- Pakistan is the regional actor with the most influence in Afghanistan owing to its patronage of a resilient Taliban insurgency, though the Pakistan-Taliban relationship is replete with tension. India believes supporting the existing Afghan system best serves its interests. However, India is unlikely to deploy, the military power necessary to generate conditions favorable to its interests.
- Pakistan may decide to punish India in Afghanistan as an indirect reaction to India’s decision to mainstream the disputed territory of Kashmir.
Russia’s interests in Afghanistan center on ensuring its security and preventing the destabilization of the Afghan-Central Asian border area. Three of the Central Asian countries adjacent to Afghanistan — Tajikistan, Kyrgyzstan, and Kazakhstan — are Russian allies within the framework of the Collective Security Treaty Organization and the Eurasian Economic Union.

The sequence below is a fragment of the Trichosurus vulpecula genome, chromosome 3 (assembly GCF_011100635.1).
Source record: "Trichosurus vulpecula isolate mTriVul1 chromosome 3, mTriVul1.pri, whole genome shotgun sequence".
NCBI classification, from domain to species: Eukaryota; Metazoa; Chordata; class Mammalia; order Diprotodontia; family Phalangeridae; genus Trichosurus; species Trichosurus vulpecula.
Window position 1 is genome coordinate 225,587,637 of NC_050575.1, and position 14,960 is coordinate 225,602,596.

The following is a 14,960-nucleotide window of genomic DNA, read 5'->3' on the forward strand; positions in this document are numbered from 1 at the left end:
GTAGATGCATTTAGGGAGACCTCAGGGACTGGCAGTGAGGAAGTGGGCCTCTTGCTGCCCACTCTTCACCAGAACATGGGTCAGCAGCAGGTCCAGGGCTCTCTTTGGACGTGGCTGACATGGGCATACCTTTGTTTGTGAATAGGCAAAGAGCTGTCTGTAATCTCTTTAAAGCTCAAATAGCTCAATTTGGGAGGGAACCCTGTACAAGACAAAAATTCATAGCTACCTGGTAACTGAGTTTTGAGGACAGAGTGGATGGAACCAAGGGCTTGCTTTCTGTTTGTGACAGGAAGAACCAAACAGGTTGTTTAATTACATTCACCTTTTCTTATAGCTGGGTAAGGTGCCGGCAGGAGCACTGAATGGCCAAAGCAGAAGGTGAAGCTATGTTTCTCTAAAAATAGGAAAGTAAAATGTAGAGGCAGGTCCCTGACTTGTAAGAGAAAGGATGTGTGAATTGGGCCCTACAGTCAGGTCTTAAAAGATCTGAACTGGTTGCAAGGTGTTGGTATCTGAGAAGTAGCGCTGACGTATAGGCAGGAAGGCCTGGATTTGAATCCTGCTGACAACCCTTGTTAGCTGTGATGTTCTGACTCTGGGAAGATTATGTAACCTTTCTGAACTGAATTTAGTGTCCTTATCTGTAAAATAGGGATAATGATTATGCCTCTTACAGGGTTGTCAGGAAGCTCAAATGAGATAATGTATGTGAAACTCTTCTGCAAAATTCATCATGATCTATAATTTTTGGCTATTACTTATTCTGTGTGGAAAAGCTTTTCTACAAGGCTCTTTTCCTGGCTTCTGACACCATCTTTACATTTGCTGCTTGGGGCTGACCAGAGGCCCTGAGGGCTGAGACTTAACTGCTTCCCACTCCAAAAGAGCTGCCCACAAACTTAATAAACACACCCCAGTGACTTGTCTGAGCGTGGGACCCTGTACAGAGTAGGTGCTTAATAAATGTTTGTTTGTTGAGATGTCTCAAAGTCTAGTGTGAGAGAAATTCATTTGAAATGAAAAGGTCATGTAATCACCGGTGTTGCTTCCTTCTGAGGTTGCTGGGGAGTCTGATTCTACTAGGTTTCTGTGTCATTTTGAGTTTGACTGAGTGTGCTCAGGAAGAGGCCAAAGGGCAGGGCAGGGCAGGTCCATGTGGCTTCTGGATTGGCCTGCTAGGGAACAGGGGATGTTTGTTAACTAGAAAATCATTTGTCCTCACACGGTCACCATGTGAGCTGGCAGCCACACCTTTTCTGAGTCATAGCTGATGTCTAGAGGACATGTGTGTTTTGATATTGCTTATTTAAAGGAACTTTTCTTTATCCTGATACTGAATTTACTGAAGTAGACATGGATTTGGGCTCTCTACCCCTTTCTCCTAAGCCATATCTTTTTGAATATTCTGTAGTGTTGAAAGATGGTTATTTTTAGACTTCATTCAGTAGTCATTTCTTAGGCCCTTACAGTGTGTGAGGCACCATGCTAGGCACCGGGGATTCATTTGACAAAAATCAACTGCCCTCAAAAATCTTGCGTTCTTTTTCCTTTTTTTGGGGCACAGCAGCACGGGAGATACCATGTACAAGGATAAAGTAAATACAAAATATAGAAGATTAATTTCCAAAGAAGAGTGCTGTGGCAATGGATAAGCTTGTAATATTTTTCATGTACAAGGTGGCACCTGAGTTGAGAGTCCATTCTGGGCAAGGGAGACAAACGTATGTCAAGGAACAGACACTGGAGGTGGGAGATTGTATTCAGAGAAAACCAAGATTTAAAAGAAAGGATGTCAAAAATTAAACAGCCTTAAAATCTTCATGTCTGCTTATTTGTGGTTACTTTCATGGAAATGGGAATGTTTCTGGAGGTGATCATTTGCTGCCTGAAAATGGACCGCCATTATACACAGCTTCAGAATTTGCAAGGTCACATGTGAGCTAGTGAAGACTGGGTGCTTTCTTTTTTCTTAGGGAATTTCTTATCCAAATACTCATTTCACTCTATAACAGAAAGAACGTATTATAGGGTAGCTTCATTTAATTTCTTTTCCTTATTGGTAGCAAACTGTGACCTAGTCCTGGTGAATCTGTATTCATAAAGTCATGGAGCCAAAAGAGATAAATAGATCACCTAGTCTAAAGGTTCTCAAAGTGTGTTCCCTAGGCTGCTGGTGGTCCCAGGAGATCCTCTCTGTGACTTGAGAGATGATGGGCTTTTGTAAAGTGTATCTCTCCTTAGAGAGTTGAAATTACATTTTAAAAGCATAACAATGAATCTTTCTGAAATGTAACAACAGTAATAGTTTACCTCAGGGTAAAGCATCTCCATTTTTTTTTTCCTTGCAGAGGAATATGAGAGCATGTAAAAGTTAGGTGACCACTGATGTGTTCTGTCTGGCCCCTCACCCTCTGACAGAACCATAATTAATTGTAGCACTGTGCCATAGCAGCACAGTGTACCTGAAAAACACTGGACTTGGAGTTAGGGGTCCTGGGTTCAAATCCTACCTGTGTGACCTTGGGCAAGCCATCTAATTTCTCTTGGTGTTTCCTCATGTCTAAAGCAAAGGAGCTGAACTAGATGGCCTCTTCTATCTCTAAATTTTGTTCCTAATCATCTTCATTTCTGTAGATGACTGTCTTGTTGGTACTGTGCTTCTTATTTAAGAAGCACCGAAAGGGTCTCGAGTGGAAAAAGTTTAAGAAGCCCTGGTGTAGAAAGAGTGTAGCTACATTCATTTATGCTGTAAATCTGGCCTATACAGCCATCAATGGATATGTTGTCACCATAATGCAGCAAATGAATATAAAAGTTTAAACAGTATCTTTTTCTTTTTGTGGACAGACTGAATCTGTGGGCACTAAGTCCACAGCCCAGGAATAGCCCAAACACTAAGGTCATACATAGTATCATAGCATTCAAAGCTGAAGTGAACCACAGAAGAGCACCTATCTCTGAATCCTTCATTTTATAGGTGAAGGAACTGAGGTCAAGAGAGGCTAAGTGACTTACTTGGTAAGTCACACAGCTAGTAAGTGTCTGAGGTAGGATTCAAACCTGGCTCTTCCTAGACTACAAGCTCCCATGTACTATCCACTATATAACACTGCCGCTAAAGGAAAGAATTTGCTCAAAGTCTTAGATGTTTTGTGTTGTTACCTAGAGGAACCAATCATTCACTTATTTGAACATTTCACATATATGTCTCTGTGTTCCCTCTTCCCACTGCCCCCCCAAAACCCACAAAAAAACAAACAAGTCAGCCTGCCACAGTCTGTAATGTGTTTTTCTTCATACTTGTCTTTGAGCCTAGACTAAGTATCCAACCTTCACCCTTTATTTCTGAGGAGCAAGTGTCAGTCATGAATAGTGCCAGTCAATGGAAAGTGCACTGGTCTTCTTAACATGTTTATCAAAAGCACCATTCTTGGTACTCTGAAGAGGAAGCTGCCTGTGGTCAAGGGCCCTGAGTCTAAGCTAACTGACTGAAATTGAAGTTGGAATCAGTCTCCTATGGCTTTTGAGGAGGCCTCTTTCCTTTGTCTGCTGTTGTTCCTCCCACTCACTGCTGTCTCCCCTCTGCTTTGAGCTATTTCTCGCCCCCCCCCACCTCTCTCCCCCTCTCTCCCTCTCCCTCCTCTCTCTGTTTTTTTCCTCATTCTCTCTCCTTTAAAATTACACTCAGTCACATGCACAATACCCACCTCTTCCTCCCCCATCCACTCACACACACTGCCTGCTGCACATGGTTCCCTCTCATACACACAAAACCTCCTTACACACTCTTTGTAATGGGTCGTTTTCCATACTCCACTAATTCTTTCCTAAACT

An additional Russian policy goal is to keep Afghanistan as a neutral state that cannot be used as a launching pad by other powers, especially the United States, against Russia. Afghanistan’s geographic location — already considered by China, India, Iran, and Pakistan as a site for several transport and energy projects in the region — attracts Russia as it seeks to play a major role in Eurasia. Although Russia’s current economic participation in Afghanistan is weak, it does try to ensure its economic interests there.
China recently expressed concern over the US’s decision to withdraw all its troops from Afghanistan by September, saying Washington should accommodate legitimate security concerns of the regional countries to prevent “terrorist forces” from taking advantage of the chaos in the war-torn country. The Chinese also slammed Washington for linking the withdrawal of its troops from Afghanistan to focus more on the threats posed by China, saying the fight against terrorism is in the common interest of all parties.